Do you have to pay taxes on casino winnings in the US?
Here at AmericanCasinoGuide.com, we aim to ensure that our readers remain informed about any information that relates to gambling and taxes on casino winnings. Despite this, the information on this page is meant for informational purposes only, so you are highly encouraged to seek professional tax, legal, or accounting advice.
There are several top US casinos that offer some of the best welcome bonus offers and seasonal promotions. But while you are enjoying your favorite casino games and cashing in your winnings, you must remember about taxes on casino wins.
When it comes to taxes, no entity is as strict as the IRS. In fact, the US is notorious in the worldwide gambling industry for being very thorough when it comes to gambling and taxes.
Everything that players receive as winnings from an online casino is subject to gambling taxes. The actual amount of taxes on casino wins may vary on the basis of the amount won and the player’s location, but every US citizen will regain subject to US tax laws.
There have been several professional online casino players that have failed to report their income to the IRS, which resulted in them being banned from top US casinos. It is always your responsibility to self-report any casino winnings, so you should read through this page so that you become aware of your tax obligations.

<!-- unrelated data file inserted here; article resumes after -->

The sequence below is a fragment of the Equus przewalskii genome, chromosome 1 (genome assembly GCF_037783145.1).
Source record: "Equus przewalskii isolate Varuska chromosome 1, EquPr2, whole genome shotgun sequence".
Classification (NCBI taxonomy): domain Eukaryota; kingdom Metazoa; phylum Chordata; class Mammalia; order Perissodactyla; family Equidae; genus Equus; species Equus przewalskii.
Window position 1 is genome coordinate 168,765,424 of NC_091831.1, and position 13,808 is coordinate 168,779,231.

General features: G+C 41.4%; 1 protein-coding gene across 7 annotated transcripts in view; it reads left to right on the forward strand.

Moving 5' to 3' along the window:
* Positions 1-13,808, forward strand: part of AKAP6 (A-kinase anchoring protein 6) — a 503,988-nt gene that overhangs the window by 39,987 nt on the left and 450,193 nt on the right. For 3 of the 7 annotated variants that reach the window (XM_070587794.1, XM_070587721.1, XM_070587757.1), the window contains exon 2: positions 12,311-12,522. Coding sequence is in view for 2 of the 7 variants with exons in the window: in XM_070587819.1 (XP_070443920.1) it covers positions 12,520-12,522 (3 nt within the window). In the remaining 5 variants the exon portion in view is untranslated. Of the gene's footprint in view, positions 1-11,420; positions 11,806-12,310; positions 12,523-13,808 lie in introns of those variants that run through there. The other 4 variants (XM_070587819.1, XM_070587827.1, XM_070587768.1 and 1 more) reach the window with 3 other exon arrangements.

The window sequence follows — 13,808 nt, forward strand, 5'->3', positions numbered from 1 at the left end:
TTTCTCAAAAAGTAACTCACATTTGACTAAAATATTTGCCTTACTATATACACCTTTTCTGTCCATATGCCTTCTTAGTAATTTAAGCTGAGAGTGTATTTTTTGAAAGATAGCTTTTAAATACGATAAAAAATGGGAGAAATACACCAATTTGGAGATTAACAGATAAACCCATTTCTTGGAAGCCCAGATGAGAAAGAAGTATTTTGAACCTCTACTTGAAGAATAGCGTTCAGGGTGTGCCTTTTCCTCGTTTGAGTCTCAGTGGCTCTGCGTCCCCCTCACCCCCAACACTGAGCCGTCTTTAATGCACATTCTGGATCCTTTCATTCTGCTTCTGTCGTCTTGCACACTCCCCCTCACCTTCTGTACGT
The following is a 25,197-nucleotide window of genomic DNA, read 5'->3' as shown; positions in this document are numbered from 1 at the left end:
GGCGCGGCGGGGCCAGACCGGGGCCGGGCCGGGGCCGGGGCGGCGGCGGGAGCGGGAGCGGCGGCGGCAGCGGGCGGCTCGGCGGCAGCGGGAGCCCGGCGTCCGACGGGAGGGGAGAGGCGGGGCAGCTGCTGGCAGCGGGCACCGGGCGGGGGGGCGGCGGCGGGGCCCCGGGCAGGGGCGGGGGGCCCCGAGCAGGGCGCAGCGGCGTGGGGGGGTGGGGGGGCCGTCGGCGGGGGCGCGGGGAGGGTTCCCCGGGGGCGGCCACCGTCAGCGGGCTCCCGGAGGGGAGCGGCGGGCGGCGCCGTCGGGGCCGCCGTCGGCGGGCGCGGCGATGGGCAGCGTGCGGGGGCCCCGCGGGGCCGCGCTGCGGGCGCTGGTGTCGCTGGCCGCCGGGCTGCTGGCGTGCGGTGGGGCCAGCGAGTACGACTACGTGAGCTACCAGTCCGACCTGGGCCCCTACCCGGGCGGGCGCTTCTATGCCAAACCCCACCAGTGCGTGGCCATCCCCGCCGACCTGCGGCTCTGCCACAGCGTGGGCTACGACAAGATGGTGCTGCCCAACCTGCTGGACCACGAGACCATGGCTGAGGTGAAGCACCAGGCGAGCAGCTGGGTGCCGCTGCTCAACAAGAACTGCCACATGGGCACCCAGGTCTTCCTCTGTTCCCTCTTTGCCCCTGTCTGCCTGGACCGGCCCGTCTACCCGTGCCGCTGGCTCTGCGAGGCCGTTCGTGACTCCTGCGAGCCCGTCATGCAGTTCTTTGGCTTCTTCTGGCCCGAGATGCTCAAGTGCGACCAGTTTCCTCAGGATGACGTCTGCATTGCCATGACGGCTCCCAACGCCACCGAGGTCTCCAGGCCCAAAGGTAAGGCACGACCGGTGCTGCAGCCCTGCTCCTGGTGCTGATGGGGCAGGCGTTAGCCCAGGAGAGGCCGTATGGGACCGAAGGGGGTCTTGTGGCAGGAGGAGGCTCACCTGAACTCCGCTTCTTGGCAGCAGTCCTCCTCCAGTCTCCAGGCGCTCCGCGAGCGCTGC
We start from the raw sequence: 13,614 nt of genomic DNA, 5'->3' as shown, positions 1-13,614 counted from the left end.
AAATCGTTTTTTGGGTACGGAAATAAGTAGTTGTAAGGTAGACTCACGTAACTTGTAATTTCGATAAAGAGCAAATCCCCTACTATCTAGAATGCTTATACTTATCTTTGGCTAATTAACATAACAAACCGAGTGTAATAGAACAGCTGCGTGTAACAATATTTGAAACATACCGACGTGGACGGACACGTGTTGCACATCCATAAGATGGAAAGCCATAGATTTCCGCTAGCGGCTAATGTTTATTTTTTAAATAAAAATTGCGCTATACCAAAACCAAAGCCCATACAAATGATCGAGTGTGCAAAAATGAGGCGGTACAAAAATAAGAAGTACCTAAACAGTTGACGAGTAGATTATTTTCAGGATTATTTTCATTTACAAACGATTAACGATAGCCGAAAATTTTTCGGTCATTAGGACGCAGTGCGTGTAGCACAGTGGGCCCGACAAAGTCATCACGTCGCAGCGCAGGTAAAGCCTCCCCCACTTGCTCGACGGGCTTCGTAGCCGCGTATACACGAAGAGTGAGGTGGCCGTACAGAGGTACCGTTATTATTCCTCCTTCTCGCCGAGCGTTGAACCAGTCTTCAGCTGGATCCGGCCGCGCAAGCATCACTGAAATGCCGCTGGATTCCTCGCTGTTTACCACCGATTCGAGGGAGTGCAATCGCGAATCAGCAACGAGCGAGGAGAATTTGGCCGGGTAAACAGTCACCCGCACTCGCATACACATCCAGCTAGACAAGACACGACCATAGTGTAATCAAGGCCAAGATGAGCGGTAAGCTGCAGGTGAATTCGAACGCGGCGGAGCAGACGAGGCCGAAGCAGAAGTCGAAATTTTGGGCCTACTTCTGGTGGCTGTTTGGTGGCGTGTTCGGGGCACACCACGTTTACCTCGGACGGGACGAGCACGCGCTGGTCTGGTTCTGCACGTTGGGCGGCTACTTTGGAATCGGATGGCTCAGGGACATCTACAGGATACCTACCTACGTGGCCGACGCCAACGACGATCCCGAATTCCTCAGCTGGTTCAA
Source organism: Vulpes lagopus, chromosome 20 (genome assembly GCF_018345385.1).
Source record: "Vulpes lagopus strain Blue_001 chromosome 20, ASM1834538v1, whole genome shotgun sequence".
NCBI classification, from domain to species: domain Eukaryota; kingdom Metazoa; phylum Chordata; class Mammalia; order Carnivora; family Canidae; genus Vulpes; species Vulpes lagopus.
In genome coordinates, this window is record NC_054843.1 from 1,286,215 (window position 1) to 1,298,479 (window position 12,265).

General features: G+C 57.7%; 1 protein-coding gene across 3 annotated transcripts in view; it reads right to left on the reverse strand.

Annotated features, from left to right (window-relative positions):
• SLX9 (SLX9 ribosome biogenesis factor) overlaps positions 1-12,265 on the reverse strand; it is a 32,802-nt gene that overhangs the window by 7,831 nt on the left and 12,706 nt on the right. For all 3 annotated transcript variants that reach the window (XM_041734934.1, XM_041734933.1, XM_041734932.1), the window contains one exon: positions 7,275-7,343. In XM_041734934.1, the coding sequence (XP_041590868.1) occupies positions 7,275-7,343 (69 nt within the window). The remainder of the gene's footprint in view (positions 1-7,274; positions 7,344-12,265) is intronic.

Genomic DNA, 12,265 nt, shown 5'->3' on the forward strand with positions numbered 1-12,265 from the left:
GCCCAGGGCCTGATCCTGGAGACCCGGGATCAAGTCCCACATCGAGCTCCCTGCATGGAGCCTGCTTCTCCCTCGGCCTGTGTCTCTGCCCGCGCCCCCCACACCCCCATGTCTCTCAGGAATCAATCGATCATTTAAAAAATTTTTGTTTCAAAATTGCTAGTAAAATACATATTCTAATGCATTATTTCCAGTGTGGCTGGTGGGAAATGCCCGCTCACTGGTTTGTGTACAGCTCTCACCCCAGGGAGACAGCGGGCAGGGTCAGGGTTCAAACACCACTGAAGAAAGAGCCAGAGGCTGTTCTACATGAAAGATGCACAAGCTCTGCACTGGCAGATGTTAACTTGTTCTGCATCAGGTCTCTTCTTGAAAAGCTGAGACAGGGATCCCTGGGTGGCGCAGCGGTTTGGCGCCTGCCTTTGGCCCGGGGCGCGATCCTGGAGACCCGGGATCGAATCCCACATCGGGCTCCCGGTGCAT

What winning amount do you have to report in the US?
There are different types of online games that the IRS classifies as being eligible for taxes on casino wins. These include:
- Online slots
- Online poker and poker tournaments
- Online casino games such as baccarat, blackjack, and roulette
- Live casino games
Some exceptions are made, as we describe in detail below. Each time a player makes a win at a US online casino, the payer of the winnings will provide you with a Form W-2G if the following criteria are met:
- $600 or more if the amount won is at least 300 times the wager placed. The payer also has the option to reduce the winnings by the wager.
- $1,200 or more (not reduced by wager) in winnings from online slots or bingo
- $1,500 or more in winnings (reduced by wager) from keno
- More than $5,000 in winnings (reduced by the wager or buy-in) from a poker tournament
- Any winnings subject to a federal income-tax withholding requirement
Any winnings that are reported to the IRS in a Form W-2G are subject to federal gambling taxes at a flat rate of 24%. Players that do not provide the payer with a tax identification number will still be subjected to a withholding tax rate of 24%.
Online Slots and Bingo
|Value of Winnings||Withholding of Tax||Tax amount|
|Up to $1,200||No, winnings must be declared by the player||24%|
|More than $1,200||Yes, tax withheld by payer or casino||24%|
Players will be provided with a Form W-2G if they receive $1,200 or more (not reduced by wager) in winnings from online slots or bingo.
In general, when a player wins more than $5,000 on a wager and the payout is at least 300 times the initial bet placed, the IRS will request the payer to automatically withhold 24% as taxes on casino winnings.
However, special rules do apply for slots and bingo as winnings may not be subjected to tax withholding if certain circumstances are met. This is when the payer of these winnings may need to be provided with a social security number to avoid withholding.